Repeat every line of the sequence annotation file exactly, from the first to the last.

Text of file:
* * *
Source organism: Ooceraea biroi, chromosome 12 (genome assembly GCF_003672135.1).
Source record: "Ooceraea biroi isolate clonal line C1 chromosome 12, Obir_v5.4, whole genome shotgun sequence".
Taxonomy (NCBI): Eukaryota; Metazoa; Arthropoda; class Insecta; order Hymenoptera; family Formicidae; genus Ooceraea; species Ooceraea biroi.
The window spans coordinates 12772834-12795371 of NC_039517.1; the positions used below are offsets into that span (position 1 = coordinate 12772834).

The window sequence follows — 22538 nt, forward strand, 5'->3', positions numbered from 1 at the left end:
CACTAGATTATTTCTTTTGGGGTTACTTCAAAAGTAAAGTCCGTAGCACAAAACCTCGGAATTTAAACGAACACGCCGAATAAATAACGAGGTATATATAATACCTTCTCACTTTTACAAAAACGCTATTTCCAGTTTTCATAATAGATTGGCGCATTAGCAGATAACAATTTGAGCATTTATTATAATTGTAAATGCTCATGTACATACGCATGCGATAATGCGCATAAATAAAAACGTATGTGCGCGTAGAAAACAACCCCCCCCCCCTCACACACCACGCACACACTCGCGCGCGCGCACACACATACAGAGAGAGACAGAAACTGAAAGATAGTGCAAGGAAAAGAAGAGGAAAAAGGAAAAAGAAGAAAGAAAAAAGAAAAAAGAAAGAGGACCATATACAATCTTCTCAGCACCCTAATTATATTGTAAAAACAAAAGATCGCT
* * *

Source organism: Ooceraea biroi, chromosome 12 (genome assembly GCF_003672135.1).
Source record: "Ooceraea biroi isolate clonal line C1 chromosome 12, Obir_v5.4, whole genome shotgun sequence".
Taxonomy (NCBI): Eukaryota; Metazoa; Arthropoda; class Insecta; order Hymenoptera; family Formicidae; genus Ooceraea; species Ooceraea biroi.
The window spans coordinates 12772834-12795371 of NC_039517.1; the positions used below are offsets into that span (position 1 = coordinate 12772834).

The window sequence follows — 22538 nt, forward strand, 5'->3', positions numbered from 1 at the left end:
CACTAGATTATTTCTTTTGGGGTTACTTCAAAAGTAAAGTCCGTAGCACAAAACCTCGGAATTTAAACGAACACGCCGAATAAATAACGAGGTATATATAATACCTTCTCACTTTTACAAAAACGCTATTTCCAGTTTTCATAATAGATTGGCGCATTAGCAGATAACAATTTGAGCATTTATTATAATTGTAAATGCTCATGTACATACGCATGCGATAATGCGCATAAATAAAAACGTATGTGCGCGTAGAAAACAACCCCCCCCCCCTCACACACCACGCACACACTCGCGCGCGCGCACACACATACAGAGAGAGACAGAAACTGAAAGATAGTGCAAGGAAAAGAAGAGGAAAAAGGAAAAAGAAGAAAGAAAAAAGAAAAAAGAAAGAGGACCATATACAATCTTCTCAGCACCCTAATTATATTGTAAAAACAAAAGATCGCT